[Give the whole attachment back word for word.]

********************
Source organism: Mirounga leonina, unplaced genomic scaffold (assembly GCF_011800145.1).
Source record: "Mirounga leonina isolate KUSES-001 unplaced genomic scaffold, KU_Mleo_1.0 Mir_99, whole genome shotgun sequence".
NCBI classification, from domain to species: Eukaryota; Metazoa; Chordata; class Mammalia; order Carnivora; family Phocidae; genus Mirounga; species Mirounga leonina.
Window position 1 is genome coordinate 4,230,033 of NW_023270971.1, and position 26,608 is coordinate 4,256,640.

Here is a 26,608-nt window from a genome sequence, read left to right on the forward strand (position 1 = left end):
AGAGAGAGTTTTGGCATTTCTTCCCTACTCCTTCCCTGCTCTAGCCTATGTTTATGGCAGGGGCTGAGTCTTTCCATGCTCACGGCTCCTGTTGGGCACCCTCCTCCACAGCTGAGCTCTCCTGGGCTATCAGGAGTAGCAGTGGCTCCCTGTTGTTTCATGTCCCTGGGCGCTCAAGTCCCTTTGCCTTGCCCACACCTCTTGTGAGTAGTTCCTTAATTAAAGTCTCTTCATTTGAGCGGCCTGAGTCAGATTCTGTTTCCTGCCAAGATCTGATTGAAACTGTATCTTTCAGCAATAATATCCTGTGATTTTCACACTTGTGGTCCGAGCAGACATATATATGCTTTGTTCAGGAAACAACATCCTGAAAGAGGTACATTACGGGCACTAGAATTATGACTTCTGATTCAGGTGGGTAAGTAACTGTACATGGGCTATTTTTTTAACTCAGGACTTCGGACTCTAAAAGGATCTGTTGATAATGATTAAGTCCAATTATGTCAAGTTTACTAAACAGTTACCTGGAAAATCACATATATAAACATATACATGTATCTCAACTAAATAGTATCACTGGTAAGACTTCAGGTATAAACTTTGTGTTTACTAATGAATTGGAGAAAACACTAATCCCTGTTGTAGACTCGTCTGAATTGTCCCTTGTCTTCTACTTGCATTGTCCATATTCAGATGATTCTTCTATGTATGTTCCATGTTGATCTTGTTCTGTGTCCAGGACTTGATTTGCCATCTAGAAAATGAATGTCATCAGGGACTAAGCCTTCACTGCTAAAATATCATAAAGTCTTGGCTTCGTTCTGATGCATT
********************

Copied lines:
Source organism: Mirounga leonina, unplaced genomic scaffold (assembly GCF_011800145.1).
Source record: "Mirounga leonina isolate KUSES-001 unplaced genomic scaffold, KU_Mleo_1.0 Mir_99, whole genome shotgun sequence".
NCBI classification, from domain to species: Eukaryota; Metazoa; Chordata; class Mammalia; order Carnivora; family Phocidae; genus Mirounga; species Mirounga leonina.
Window position 1 is genome coordinate 4,230,033 of NW_023270971.1, and position 26,608 is coordinate 4,256,640.

Here is a 26,608-nt window from a genome sequence, read left to right on the forward strand (position 1 = left end):
AGAGAGAGTTTTGGCATTTCTTCCCTACTCCTTCCCTGCTCTAGCCTATGTTTATGGCAGGGGCTGAGTCTTTCCATGCTCACGGCTCCTGTTGGGCACCCTCCTCCACAGCTGAGCTCTCCTGGGCTATCAGGAGTAGCAGTGGCTCCCTGTTGTTTCATGTCCCTGGGCGCTCAAGTCCCTTTGCCTTGCCCACACCTCTTGTGAGTAGTTCCTTAATTAAAGTCTCTTCATTTGAGCGGCCTGAGTCAGATTCTGTTTCCTGCCAAGATCTGATTGAAACTGTATCTTTCAGCAATAATATCCTGTGATTTTCACACTTGTGGTCCGAGCAGACATATATATGCTTTGTTCAGGAAACAACATCCTGAAAGAGGTACATTACGGGCACTAGAATTATGACTTCTGATTCAGGTGGGTAAGTAACTGTACATGGGCTATTTTTTTAACTCAGGACTTCGGACTCTAAAAGGATCTGTTGATAATGATTAAGTCCAATTATGTCAAGTTTACTAAACAGTTACCTGGAAAATCACATATATAAACATATACATGTATCTCAACTAAATAGTATCACTGGTAAGACTTCAGGTATAAACTTTGTGTTTACTAATGAATTGGAGAAAACACTAATCCCTGTTGTAGACTCGTCTGAATTGTCCCTTGTCTTCTACTTGCATTGTCCATATTCAGATGATTCTTCTATGTATGTTCCATGTTGATCTTGTTCTGTGTCCAGGACTTGATTTGCCATCTAGAAAATGAATGTCATCAGGGACTAAGCCTTCACTGCTAAAATATCATAAAGTCTTGGCTTCGTTCTGATGCATT